Gospel of Thomas Commentary: Saying 058 The laborer

Early Christian Writings Commentary

Title: Gospel of Thomas Commentary: Saying 58

Subheading:  This page explores modern interpretations of the Gospel according to Thomas, an ancient text preserved in a Coptic translation at Nag Hammadi and Greek fragments at Oxyrhynchus. With no particular slant, this commentary gathers together quotations from various scholars in order to elucidate the meaning of the sayings, many of which are rightly described as “obscure.”

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FromEarly Christian Writings 

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Horst Balz. (T87)
Bentley Layton. (T68)
Harold W Attridge. (T34)
Jean Doresse. (T81)
Robert Funk. (T71)

Our Ref:
ECST: 014.10.000.T34
ECST: 014.10.000.T68
ECST: 014.10.000.T71
ECST: 014.10.000.T81
ECST: 014.10.000.T87

Nag Hammadi Coptic Text

Gospel of Thomas Coptic Text

BLATZ[1]4CM Translator ID: T87

(58) Jesus said: Blessed is the man who has suffered; he has found life.

LAYTON[2]4CM Translator ID: T68

(58) Jesus said, “Blessed is the person who has labored and found life.”

DORESSE[3]4CM Translator ID: T81

63 [58]. Jesus says: “Blessed is the man who has laboured; he has found Life!”

Funk’s Parallels[4]4CM Translator ID: T71

• 1 Pet 3:14a KJV
• Jas 1:12 KJV

Scholarly Quotes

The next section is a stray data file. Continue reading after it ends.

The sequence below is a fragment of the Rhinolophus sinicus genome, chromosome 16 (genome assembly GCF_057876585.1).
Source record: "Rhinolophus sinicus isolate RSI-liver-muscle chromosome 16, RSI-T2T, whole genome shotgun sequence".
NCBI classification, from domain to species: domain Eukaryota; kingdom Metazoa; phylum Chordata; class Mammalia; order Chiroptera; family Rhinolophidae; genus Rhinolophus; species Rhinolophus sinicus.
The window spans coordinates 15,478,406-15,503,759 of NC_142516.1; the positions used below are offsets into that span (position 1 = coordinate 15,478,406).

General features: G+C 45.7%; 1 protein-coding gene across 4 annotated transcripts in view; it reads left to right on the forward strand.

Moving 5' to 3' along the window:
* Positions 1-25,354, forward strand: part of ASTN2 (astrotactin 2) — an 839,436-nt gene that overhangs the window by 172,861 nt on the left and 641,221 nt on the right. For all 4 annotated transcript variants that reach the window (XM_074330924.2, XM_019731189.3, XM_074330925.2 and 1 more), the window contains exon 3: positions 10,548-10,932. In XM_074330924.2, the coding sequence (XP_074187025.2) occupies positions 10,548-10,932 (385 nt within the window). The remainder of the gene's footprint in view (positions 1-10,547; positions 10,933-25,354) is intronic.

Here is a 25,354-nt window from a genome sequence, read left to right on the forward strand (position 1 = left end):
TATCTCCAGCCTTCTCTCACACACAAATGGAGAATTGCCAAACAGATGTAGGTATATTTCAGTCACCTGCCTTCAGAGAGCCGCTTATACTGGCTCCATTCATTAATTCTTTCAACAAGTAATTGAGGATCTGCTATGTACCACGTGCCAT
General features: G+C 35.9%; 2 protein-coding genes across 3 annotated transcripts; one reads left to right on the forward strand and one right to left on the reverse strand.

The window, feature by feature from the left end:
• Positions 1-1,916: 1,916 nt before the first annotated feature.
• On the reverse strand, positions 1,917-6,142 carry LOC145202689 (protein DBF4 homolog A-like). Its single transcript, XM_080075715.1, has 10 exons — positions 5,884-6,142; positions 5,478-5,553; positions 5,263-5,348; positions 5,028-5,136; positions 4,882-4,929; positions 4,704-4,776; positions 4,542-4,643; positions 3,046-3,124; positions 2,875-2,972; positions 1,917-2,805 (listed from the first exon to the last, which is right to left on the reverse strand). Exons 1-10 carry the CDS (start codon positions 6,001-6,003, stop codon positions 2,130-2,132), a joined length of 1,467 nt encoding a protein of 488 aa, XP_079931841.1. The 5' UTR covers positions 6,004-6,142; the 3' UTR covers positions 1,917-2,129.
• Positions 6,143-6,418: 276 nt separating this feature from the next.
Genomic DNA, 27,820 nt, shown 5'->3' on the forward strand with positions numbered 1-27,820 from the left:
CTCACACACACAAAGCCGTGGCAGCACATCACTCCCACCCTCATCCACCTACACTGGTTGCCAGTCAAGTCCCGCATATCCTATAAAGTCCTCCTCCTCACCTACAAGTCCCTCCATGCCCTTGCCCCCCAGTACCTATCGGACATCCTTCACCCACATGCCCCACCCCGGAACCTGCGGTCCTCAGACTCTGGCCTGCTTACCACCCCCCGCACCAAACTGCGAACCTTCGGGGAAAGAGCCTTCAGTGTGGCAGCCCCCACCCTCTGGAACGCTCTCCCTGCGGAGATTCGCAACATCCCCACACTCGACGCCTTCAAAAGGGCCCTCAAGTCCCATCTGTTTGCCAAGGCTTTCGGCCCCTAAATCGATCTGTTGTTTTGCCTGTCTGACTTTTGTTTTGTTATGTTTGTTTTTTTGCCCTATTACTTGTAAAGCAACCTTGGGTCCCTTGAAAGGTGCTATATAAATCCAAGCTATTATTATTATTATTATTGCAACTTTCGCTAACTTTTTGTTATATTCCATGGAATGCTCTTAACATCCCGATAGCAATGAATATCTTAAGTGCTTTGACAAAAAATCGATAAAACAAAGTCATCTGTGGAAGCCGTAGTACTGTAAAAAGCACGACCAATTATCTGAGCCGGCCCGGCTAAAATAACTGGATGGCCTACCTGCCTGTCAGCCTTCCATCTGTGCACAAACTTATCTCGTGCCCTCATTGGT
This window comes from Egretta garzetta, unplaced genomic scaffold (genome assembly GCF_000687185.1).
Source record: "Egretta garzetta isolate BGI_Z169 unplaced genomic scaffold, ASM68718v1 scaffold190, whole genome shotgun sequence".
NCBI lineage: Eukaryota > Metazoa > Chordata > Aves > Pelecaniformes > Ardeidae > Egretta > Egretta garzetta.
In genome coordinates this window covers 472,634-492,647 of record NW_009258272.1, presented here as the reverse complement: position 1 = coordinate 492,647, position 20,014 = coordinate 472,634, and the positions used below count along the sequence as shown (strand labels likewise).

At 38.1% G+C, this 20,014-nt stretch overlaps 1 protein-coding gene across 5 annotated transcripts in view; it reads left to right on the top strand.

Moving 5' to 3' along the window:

Marvin Meyer writes: “If this is a saying about those who work hard, as is likely, mention may be made of Proverbs 8:34-36, with its commendation of a person who continually observes the ways of Wisdom, or Sirach 51:26-27, with its injunction that one labour under the yoke of Wisdom, or the Cynic author ‘Crates,’ Epistles 15 and 16, with the observation that a Cynic is one who works hard at philosophy.” 

The Gospel of Thomas: The Hidden Sayings of Jesus, p. 92

Robert M. Grant and David Noel Freedman write: “Here we find an equivalent, in the form of a blessing, to the invitation repeated in Saying 90 from Matthew 11:28-30; in that saying Matthew’s reference to ‘labour’ is omitted, perhaps in order to be placed here. ‘Finding rest’ in Saying 90 is equivalent to ‘finding life’ here. See also Saying 10, on ‘working together.'” 

The Secret Sayings of Jesus, p. 165

Funk and Hoover write: “In form, this aphorism mimics the beatitudes found in Matthew (5:3-12) and Luke (6:20-22). But in content it recalls the ‘labours’ of Hercules. In early Christian times, Cynics and Stoics, two dominant schools of philosophy during the Greco-Roman period, 300 B.C.E. – 300 C.E., looked to Hercules as a kind of heroic founder.

This sort of borrowing from popular culture was common in the early Christian movement as the followers of Jesus added to the legacy of their teacher. Also, the promise of life echoes the prologue to Thomas and related motifs elsewhere in this gospel (101:3; 114:1; further, 18:3; 19:4; 85:2; 111:2).” 

The Five Gospels, p. 506


1 4CM Translator ID: T87
2 4CM Translator ID: T68
3 4CM Translator ID: T81
4 4CM Translator ID: T71

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